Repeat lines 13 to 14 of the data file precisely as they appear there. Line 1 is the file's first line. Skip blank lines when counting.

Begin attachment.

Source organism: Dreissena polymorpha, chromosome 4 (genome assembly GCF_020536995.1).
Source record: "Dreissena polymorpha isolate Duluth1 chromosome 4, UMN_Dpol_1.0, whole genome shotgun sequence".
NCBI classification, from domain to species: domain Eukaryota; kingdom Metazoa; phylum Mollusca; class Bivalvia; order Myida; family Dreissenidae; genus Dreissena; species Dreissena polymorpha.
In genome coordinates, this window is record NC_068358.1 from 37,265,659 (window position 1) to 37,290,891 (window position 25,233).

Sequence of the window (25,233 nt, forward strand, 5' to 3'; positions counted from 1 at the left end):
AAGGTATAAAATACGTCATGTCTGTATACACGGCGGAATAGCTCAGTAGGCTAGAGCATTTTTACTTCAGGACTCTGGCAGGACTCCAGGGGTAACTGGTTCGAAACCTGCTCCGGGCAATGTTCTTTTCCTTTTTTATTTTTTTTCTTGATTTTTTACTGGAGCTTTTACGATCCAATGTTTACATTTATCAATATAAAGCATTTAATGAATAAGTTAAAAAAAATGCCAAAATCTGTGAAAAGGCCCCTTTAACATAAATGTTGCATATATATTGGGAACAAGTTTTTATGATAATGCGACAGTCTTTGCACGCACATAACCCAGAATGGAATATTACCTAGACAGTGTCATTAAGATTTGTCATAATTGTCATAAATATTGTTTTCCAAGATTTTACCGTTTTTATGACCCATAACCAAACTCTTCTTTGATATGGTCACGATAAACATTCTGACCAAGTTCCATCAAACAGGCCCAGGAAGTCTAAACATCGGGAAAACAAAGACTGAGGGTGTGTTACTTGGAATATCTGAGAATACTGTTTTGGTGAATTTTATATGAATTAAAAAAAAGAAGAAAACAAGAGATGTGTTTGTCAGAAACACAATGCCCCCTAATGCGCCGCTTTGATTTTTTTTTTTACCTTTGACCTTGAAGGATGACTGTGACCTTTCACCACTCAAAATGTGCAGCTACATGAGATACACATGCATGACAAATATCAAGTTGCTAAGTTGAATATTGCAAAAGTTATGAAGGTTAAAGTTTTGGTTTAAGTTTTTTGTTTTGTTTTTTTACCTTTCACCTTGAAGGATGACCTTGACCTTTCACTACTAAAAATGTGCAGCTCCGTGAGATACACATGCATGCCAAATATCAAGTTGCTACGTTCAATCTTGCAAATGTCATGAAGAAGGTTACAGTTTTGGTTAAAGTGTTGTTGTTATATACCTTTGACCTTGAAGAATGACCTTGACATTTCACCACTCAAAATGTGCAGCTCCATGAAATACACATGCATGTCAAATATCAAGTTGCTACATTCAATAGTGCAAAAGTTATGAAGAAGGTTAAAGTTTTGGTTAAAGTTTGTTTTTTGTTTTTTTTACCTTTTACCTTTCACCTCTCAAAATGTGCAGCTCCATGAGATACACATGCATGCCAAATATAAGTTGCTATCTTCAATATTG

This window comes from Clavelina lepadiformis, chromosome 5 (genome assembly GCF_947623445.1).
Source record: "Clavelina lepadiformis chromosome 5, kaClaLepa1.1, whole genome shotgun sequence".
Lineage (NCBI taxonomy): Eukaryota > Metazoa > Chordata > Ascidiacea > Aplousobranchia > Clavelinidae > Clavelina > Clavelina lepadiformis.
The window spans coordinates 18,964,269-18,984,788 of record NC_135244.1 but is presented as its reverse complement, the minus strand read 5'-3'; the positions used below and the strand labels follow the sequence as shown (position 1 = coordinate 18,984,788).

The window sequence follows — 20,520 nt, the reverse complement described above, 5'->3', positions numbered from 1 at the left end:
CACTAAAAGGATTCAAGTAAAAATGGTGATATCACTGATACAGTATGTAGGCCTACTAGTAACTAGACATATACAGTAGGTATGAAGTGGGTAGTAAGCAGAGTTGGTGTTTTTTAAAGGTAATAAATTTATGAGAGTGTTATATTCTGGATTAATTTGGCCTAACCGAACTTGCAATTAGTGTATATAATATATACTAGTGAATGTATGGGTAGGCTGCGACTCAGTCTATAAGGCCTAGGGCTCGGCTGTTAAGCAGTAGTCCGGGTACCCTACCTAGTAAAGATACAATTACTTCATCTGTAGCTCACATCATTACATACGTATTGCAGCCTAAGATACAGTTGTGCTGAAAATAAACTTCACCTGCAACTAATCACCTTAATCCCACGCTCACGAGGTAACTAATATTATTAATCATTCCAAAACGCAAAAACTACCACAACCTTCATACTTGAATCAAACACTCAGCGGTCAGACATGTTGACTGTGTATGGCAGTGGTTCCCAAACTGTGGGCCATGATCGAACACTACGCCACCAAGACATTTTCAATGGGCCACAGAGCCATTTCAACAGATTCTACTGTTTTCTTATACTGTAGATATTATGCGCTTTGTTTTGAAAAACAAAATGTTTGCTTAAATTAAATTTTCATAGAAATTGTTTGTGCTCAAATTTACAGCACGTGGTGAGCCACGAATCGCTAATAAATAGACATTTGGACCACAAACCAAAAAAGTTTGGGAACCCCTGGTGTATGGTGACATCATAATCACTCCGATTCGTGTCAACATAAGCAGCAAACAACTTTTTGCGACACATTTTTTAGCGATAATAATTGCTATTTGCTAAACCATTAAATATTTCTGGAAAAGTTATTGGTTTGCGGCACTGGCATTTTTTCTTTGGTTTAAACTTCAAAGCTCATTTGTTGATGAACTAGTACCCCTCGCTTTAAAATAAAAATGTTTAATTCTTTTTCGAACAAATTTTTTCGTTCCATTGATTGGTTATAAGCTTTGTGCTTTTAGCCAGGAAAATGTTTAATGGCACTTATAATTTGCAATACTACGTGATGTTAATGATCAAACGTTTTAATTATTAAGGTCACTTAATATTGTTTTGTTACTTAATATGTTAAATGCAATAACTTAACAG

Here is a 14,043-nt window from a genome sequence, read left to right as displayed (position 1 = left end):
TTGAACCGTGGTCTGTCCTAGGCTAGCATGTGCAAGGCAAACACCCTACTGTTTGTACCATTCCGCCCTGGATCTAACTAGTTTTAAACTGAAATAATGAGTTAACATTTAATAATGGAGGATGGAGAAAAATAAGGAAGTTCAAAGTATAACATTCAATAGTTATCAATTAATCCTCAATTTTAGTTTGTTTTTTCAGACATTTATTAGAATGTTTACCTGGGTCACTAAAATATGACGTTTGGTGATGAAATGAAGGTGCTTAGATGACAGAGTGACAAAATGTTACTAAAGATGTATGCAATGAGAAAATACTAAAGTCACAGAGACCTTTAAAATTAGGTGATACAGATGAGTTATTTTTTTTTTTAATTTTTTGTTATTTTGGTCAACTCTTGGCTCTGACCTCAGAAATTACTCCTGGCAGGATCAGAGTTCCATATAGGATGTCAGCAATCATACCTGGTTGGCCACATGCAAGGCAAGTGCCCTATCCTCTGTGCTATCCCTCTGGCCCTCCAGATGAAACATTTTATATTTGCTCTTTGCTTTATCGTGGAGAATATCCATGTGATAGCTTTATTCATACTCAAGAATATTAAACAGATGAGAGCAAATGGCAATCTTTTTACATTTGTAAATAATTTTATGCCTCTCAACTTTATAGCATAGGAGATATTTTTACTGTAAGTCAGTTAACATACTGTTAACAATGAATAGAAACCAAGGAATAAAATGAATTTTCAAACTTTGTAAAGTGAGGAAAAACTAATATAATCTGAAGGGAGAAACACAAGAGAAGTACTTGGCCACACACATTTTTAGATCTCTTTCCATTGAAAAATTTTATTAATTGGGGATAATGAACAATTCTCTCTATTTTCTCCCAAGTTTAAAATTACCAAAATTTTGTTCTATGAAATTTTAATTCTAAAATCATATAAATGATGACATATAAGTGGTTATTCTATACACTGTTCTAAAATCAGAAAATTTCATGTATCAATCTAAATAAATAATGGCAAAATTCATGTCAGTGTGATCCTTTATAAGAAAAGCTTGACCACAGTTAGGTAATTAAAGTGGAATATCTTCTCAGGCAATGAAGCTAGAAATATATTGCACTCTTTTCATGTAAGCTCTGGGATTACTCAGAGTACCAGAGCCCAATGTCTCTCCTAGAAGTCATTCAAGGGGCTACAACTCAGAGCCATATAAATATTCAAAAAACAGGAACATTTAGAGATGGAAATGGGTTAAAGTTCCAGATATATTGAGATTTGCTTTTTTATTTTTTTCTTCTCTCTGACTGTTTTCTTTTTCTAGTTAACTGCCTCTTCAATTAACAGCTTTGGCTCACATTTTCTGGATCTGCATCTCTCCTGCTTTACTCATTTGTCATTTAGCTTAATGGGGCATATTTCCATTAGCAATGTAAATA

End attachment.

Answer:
Here is a 14,043-nt window from a genome sequence, read left to right as displayed (position 1 = left end):
TTGAACCGTGGTCTGTCCTAGGCTAGCATGTGCAAGGCAAACACCCTACTGTTTGTACCATTCCGCCCTGGATCTAACTAGTTTTAAACTGAAATAATGAGTTAACATTTAATAATGGAGGATGGAGAAAAATAAGGAAGTTCAAAGTATAACATTCAATAGTTATCAATTAATCCTCAATTTTAGTTTGTTTTTTCAGACATTTATTAGAATGTTTACCTGGGTCACTAAAATATGACGTTTGGTGATGAAATGAAGGTGCTTAGATGACAGAGTGACAAAATGTTACTAAAGATGTATGCAATGAGAAAATACTAAAGTCACAGAGACCTTTAAAATTAGGTGATACAGATGAGTTATTTTTTTTTTTAATTTTTTGTTATTTTGGTCAACTCTTGGCTCTGACCTCAGAAATTACTCCTGGCAGGATCAGAGTTCCATATAGGATGTCAGCAATCATACCTGGTTGGCCACATGCAAGGCAAGTGCCCTATCCTCTGTGCTATCCCTCTGGCCCTCCAGATGAAACATTTTATATTTGCTCTTTGCTTTATCGTGGAGAATATCCATGTGATAGCTTTATTCATACTCAAGAATATTAAACAGATGAGAGCAAATGGCAATCTTTTTACATTTGTAAATAATTTTATGCCTCTCAACTTTATAGCATAGGAGATATTTTTACTGTAAGTCAGTTAACATACTGTTAACAATGAATAGAAACCAAGGAATAAAATGAATTTTCAAACTTTGTAAAGTGAGGAAAAACTAATATAATCTGAAGGGAGAAACACAAGAGAAGTACTTGGCCACACACATTTTTAGATCTCTTTCCATTGAAAAATTTTATTAATTGGGGATAATGAACAATTCTCTCTATTTTCTCCCAAGTTTAAAATTACCAAAATTTTGTTCTATGAAATTTTAATTCTAAAATCATATAAATGATGACATATAAGTGGTTATTCTATACACTGTTCTAAAATCAGAAAATTTCATGTATCAATCTAAATAAATAATGGCAAAATTCATGTCAGTGTGATCCTTTATAAGAAAAGCTTGACCACAGTTAGGTAATTAAAGTGGAATATCTTCTCAGGCAATGAAGCTAGAAATATATTGCACTCTTTTCATGTAAGCTCTGGGATTACTCAGAGTACCAGAGCCCAATGTCTCTCCTAGAAGTCATTCAAGGGGCTACAACTCAGAGCCATATAAATATTCAAAAAACAGGAACATTTAGAGATGGAAATGGGTTAAAGTTCCAGATATATTGAGATTTGCTTTTTTATTTTTTTCTTCTCTCTGACTGTTTTCTTTTTCTAGTTAACTGCCTCTTCAATTAACAGCTTTGGCTCACATTTTCTGGATCTGCATCTCTCCTGCTTTACTCATTTGTCATTTAGCTTAATGGGGCATATTTCCATTAGCAATGTAAATA